A Biomedical Engineer is someone who analyzes and designs solutions to problems in biology and medicine, with the
goal of improving the quality and effectiveness of patient care. They work in manufacturing, universities, hospitals,
research facilities of companies and educational and medical institutions, teaching, and government regulatory
agencies. Biomedical engineers work with medical professionals to investigate research and design ways to improve
health care and medical services. They apply scientific and engineering knowledge and methods to find solutions to
problems in the treatment and prevention of human disease. Biomedical engineers work with doctors and medical
scientists to research new medical technology, develop and improve medical equipment, such as dialysis machines,
or robotic surgical equipment, or design or modify rehabilitation equipment that may improve the quality of life for
people living with a disability.
A Biomedical Engineer may design instruments, devices, and software, bringing together knowledge from many
technical sources to develop new procedures, or conducting research needed to solve clinical problems. They often
serve a coordinating function, using their background in both engineering and medicine. In industry, they may create
products where an in-depth understanding of living systems and technology is essential. They frequently work in
research and development or in quality assurance. Some biomedical engineers design electrical circuits, software to
run medical equipment, or computer simulations to test new drug therapies. Some also design and build artificial
body parts to replace injured limbs. In some cases, they develop the materials needed to make the replacement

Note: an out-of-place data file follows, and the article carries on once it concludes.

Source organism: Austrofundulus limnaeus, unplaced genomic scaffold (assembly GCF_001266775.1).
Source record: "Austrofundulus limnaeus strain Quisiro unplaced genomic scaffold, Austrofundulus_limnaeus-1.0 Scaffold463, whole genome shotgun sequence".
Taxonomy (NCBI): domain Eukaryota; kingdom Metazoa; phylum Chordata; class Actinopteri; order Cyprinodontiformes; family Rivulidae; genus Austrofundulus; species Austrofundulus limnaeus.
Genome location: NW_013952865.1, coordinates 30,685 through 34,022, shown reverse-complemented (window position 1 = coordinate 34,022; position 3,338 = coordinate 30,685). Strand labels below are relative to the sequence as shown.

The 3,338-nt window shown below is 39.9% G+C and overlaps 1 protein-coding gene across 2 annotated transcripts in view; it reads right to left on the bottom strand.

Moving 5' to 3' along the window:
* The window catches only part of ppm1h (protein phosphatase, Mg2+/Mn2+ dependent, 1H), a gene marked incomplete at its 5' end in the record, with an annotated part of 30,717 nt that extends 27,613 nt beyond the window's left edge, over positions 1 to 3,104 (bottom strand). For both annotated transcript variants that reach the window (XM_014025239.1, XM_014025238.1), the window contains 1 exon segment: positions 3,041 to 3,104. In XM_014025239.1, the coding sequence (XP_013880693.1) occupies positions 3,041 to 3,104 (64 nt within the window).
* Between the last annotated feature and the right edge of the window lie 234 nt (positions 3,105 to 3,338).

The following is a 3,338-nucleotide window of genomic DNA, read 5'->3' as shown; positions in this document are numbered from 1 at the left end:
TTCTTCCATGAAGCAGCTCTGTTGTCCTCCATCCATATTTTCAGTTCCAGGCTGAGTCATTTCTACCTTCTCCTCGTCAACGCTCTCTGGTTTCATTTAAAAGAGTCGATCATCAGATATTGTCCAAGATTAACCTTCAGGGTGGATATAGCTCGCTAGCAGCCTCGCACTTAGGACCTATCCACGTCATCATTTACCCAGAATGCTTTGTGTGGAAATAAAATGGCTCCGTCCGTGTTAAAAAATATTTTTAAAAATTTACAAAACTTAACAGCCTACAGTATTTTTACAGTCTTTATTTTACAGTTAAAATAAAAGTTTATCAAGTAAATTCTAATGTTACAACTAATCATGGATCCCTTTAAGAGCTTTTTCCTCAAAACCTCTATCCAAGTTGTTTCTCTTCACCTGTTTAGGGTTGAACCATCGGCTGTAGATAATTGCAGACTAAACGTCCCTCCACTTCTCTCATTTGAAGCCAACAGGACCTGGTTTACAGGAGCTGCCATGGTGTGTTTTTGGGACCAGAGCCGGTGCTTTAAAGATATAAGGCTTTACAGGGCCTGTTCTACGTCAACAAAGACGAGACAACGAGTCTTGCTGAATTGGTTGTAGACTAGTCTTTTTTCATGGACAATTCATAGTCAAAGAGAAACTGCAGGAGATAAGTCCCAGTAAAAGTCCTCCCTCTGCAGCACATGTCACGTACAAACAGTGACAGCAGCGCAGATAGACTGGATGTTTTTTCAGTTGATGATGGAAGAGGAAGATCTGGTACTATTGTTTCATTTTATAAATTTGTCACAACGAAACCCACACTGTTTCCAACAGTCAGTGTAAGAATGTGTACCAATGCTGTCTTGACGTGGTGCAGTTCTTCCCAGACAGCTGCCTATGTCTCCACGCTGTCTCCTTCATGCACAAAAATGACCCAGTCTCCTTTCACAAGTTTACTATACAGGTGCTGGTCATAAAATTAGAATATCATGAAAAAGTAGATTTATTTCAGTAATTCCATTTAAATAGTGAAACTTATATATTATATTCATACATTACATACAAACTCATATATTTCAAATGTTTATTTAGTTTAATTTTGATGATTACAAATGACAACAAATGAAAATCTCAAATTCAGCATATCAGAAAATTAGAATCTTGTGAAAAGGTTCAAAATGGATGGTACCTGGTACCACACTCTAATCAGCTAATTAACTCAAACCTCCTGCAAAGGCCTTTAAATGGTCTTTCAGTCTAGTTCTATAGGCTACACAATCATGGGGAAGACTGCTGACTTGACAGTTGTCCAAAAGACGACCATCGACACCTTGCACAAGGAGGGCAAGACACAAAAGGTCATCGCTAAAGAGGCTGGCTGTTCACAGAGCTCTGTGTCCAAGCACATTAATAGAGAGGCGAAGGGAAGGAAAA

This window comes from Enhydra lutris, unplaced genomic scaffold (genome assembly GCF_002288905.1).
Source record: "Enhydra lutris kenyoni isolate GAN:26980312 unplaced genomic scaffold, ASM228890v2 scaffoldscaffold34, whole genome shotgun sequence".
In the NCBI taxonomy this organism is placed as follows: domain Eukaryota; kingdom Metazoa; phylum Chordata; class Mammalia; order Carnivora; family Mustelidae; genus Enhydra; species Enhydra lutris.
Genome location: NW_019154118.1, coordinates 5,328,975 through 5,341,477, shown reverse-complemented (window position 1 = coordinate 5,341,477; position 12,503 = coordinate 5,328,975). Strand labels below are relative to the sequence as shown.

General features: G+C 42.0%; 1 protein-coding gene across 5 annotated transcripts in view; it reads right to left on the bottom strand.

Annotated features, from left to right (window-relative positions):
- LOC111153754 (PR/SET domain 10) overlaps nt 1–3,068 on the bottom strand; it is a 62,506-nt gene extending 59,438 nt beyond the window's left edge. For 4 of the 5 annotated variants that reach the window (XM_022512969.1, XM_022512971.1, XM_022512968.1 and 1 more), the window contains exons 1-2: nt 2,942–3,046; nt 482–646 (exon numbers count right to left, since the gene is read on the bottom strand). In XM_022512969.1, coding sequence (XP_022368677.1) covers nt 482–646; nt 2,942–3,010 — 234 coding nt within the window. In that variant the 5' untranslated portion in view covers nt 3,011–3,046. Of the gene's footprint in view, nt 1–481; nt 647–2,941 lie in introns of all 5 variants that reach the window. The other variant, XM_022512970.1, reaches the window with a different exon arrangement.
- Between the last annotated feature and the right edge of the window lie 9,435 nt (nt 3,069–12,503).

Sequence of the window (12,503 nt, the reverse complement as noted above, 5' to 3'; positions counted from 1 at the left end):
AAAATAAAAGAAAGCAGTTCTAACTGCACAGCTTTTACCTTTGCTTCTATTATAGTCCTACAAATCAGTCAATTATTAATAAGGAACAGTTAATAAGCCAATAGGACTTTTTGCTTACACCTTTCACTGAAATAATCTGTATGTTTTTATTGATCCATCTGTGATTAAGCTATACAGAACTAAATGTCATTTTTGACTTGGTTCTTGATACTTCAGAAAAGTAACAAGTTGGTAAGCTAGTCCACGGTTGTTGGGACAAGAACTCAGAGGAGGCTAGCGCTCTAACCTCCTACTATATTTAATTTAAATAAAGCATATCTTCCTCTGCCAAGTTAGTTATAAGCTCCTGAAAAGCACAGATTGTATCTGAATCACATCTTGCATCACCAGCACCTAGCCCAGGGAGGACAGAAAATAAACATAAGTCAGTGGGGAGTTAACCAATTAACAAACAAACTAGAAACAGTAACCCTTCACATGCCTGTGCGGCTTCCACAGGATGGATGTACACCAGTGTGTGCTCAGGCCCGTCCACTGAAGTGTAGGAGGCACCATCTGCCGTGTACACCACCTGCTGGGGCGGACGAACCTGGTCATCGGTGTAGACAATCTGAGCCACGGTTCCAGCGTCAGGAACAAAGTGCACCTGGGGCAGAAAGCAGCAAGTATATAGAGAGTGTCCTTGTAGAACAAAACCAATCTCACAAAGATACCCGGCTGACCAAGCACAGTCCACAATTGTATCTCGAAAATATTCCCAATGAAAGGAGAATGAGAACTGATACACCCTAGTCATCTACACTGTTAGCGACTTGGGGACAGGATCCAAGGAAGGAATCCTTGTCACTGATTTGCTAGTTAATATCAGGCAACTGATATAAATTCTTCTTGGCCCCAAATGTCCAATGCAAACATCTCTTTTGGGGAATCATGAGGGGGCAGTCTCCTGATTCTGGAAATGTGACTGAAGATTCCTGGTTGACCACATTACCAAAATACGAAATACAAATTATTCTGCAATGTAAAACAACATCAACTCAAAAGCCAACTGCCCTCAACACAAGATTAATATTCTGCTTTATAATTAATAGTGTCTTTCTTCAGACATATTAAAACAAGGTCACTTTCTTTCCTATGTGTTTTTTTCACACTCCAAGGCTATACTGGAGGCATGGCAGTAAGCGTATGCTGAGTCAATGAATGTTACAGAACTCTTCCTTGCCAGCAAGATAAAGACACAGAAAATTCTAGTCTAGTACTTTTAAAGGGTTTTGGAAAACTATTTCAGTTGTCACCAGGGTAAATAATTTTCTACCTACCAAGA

body parts. They also design rehabilitative exercise equipment.
A Biomedical Engineer can work in a variety of settings, depending on what they do. Biomedical engineers usually
work for hospitals, and may be required to travel between hospitals to manage and maintain medical equipment.
Still others work in manufacturing settings where they design biomedical engineering products. Additionally, these
engineers also work in commercial offices where they make or support business decisions. Biomedical engineers
work with patients and in teams with other professionals. Thus, where and how they work is often determined by
others’ specific needs. They may be required to work shift work, including weekends and public holidays. They may
be required to be on-call in case of an emergency.
Biomedical Engineers may also work for laboratories, research facilities, universities or manufacturing companies. If
the engineer finds a way to improve the device, the engineer might have to then return to the manufacturer to help
alter the manufacturing process to improve the design.
Entry Level Education
Bachelor Degree/ Master’s Degree in Biomedical Engineering, Medical Engineering/ Medical Technology.